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FASB project on government grants

Defining Issues | April 2024

The FASB discusses a model for business entities to account for government grants.

As more business entities receive government grants, how to recognize, measure and present these grants has become a more prevalent issue. The limited US GAAP on accounting for government grants has led to diversity in practice.


  • FASB project: Accounting for government grants
  • Business entities that receive government grants

Relevant dates

November 2021: The FASB issued ASU 2021-10, Disclosures by Business Entities about Government Assistance.

June 2022: The FASB sought stakeholder feedback on Accounting for Government Grants via an Invitation to Comment, with comments due by September 12, 2022.

November 1, 2023: The FASB added a project to its technical agenda on the accounting for government grants by business entities and began initial deliberations.

April 3, 2024: The FASB decided to pursue an IAS 20 accounting model, with targeted improvements to that model’s scope and recognition threshold based on previous Board decisions.

Key impacts

US GAAP prescribes a contribution model for not-for-profit entities in the scope of ASC 958 to account for government grants, but does not contain specific guidance for business entities receiving government grants. This lack of guidance has left business entities to analogize to other GAAP, which has led to diversity in practice.

Many business entities account for their government grants by analogy to the grant model under IAS 20 (government grants and government assistance), under IFRS® Accounting Standards. Others analogize to the not-for-profit contribution model under ASC 958-605.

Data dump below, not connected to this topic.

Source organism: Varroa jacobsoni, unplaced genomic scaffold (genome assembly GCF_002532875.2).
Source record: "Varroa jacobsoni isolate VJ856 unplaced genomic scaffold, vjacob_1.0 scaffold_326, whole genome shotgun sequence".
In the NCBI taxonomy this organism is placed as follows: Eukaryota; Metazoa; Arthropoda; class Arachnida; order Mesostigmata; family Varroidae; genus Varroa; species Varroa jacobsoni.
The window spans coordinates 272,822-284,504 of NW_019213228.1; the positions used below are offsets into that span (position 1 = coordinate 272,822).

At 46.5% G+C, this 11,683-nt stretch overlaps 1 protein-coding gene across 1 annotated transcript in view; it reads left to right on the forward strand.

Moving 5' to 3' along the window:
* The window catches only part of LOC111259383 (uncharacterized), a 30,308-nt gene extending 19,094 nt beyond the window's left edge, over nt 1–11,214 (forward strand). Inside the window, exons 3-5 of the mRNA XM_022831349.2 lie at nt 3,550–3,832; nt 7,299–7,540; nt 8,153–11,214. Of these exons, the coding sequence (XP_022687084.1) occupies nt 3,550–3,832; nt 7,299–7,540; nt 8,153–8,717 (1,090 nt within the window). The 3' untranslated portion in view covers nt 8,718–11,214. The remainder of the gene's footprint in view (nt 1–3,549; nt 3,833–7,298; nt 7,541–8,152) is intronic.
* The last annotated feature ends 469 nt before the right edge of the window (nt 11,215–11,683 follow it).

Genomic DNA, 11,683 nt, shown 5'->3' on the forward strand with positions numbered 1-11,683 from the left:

In November 2021, the FASB issued ASU 2021-10, which created ASC 832 (government assistance). This ASC requires business entities to disclose information about certain government assistance they receive but does not contain guidance on recognition, measurement or presentation.

In June 2022, the FASB sought feedback from stakeholders through an Invitation to Comment on whether to incorporate the recognition, measurement and presentation guidance on accounting for government grants in IAS 20 into US GAAP.

After adding the project to its research agenda and engaging in the Invitation to Comment and other stakeholder outreach, the FASB met on November 1, 2023 to refine the project’s scope and discuss recognition, measurement, presentation and disclosure. The FASB noted throughout the meeting the importance of developing guidance that is operable and decision-useful to investors.

In its most recent April 3, 2024 meeting, the FASB decided to pursue an IAS 20 accounting model, with targeted improvements to scope and recognition threshold based on previous Board decisions. It also decided to include some implementation guidance for the areas that will differ from IAS 20.

The following are key highlights from the tentative decisions reached on the project to date:

Project scope


The Board decided to develop an accounting model using the main principles in IAS 20. The Board confirmed that the guidance in this project will apply to both public and private business entities.

Scope - definition of a government grant

The Board defined a government grant as assistance by a government in the form of transfers of monetary and tangible nonmonetary assets to a business entity. The project’s scope would include forgivable loans.

Scope exclusions

The project’s scope excludes:

  • exchange transactions in the scope of ASC 606 (revenue from contracts with customers) or ASC 610-20 (gains and losses from derecognition of nonfinancial assets);
  • items accounted for under ASC 740 (income taxes);
  • below-market interest rate loans; and
  • government guarantees.


The Board tentatively agreed that the threshold to recognize government grants should be ‘probable’, consistent with ASC 606 and ASC 450-20 (loss contingencies).

The Board clarified that an entity would recognize a government grant when it is probable:

  • the entity will comply with the conditions attached to the grant; and
  • the grant will be received. 


The Board tentatively agreed to amend the scope of ASC 832 to include government grants that are in the scope of this project. The Board plans to consider additional decision-useful disclosure requirements.

Next Steps

The FASB will continue discussions on accounting for government grants.

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Michael Breen
Partner, Dept. of Professional Practice, KPMG U.S.

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